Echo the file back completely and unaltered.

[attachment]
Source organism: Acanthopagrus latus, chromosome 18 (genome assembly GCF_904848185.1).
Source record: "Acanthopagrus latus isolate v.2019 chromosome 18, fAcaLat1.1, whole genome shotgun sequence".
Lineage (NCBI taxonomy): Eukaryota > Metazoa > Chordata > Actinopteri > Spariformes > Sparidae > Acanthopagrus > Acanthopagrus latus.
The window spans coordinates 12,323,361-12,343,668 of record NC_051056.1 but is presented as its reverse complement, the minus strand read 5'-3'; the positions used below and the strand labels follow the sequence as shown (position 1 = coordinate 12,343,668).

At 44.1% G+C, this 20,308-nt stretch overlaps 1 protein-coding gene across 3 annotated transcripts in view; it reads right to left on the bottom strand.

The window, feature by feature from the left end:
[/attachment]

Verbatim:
Source organism: Acanthopagrus latus, chromosome 18 (genome assembly GCF_904848185.1).
Source record: "Acanthopagrus latus isolate v.2019 chromosome 18, fAcaLat1.1, whole genome shotgun sequence".
Lineage (NCBI taxonomy): Eukaryota > Metazoa > Chordata > Actinopteri > Spariformes > Sparidae > Acanthopagrus > Acanthopagrus latus.
The window spans coordinates 12,323,361-12,343,668 of record NC_051056.1 but is presented as its reverse complement, the minus strand read 5'-3'; the positions used below and the strand labels follow the sequence as shown (position 1 = coordinate 12,343,668).

At 44.1% G+C, this 20,308-nt stretch overlaps 1 protein-coding gene across 3 annotated transcripts in view; it reads right to left on the bottom strand.

The window, feature by feature from the left end: